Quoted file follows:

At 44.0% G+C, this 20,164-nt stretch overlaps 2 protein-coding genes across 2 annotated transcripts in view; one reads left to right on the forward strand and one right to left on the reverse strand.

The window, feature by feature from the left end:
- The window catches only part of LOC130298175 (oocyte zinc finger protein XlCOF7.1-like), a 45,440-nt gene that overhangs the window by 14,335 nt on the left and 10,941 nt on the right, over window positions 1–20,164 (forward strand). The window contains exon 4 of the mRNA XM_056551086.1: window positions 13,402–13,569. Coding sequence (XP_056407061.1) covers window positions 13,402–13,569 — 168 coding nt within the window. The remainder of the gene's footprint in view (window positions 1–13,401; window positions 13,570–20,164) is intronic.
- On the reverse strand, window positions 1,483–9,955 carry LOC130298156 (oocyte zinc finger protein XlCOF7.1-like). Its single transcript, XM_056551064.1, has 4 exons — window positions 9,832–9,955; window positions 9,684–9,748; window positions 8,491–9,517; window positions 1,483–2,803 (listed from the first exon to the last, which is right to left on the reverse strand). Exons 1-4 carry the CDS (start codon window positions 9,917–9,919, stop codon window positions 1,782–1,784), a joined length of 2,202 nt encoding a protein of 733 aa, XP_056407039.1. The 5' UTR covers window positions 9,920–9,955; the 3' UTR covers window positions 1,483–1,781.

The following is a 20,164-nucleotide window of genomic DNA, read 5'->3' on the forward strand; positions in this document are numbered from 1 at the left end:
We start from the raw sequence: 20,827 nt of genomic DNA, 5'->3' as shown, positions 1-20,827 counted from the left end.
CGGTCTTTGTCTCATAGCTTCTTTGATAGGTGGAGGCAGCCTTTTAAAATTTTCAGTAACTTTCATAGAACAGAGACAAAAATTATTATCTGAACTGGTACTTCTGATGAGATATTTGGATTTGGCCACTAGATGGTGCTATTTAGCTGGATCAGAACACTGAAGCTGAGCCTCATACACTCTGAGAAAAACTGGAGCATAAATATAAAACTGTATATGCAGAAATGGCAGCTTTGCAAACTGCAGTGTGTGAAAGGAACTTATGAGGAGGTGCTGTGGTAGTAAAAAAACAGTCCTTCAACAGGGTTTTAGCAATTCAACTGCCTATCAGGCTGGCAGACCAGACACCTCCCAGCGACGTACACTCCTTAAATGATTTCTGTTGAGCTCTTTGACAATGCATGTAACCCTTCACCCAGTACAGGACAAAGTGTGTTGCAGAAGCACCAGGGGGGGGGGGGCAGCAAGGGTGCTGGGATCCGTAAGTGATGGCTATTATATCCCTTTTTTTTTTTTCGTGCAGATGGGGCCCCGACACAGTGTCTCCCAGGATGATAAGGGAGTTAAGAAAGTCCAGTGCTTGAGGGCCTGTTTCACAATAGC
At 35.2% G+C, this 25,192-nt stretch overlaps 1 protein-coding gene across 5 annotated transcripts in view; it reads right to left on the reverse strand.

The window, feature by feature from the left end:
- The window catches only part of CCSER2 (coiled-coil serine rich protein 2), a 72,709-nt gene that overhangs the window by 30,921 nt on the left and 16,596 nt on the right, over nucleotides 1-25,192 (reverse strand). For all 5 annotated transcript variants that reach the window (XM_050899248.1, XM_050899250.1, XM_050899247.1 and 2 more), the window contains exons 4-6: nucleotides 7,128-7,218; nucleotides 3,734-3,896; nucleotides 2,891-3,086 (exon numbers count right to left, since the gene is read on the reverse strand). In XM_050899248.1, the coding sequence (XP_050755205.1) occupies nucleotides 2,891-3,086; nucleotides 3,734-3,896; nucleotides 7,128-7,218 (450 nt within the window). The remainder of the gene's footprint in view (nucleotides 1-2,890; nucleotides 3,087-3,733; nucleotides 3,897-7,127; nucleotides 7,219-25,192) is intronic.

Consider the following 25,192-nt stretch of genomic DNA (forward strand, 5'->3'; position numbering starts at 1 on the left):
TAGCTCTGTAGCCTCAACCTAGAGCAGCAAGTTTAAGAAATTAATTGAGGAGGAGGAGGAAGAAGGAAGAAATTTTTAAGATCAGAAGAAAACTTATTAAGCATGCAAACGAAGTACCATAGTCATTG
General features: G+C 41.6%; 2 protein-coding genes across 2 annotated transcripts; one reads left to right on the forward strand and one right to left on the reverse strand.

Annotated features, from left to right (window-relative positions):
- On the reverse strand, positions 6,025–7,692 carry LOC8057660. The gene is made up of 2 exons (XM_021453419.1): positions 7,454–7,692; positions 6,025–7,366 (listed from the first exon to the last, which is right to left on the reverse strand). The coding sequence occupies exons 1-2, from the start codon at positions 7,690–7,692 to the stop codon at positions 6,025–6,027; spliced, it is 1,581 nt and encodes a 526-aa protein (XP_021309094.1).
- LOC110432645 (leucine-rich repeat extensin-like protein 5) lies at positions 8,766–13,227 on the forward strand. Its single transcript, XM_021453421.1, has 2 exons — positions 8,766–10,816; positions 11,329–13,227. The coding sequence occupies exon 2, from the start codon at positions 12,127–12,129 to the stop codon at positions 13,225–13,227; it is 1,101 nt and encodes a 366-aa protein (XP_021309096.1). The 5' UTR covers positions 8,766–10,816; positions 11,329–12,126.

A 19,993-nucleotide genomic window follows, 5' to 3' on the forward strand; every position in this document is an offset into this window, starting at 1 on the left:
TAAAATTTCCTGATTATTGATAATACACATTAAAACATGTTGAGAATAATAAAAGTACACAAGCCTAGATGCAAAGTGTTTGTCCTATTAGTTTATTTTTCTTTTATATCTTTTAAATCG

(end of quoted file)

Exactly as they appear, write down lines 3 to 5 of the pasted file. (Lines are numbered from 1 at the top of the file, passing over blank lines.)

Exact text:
- The window catches only part of LOC130298175 (oocyte zinc finger protein XlCOF7.1-like), a 45,440-nt gene that overhangs the window by 14,335 nt on the left and 10,941 nt on the right, over window positions 1–20,164 (forward strand). The window contains exon 4 of the mRNA XM_056551086.1: window positions 13,402–13,569. Coding sequence (XP_056407061.1) covers window positions 13,402–13,569 — 168 coding nt within the window. The remainder of the gene's footprint in view (window positions 1–13,401; window positions 13,570–20,164) is intronic.
- On the reverse strand, window positions 1,483–9,955 carry LOC130298156 (oocyte zinc finger protein XlCOF7.1-like). Its single transcript, XM_056551064.1, has 4 exons — window positions 9,832–9,955; window positions 9,684–9,748; window positions 8,491–9,517; window positions 1,483–2,803 (listed from the first exon to the last, which is right to left on the reverse strand). Exons 1-4 carry the CDS (start codon window positions 9,917–9,919, stop codon window positions 1,782–1,784), a joined length of 2,202 nt encoding a protein of 733 aa, XP_056407039.1. The 5' UTR covers window positions 9,920–9,955; the 3' UTR covers window positions 1,483–1,781.

The following is a 20,164-nucleotide window of genomic DNA, read 5'->3' on the forward strand; positions in this document are numbered from 1 at the left end: